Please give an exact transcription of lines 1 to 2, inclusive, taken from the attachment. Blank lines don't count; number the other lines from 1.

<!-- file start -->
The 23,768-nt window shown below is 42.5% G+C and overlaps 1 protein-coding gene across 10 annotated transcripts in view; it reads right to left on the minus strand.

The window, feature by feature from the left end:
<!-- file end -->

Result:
The 23,768-nt window shown below is 42.5% G+C and overlaps 1 protein-coding gene across 10 annotated transcripts in view; it reads right to left on the minus strand.

The window, feature by feature from the left end: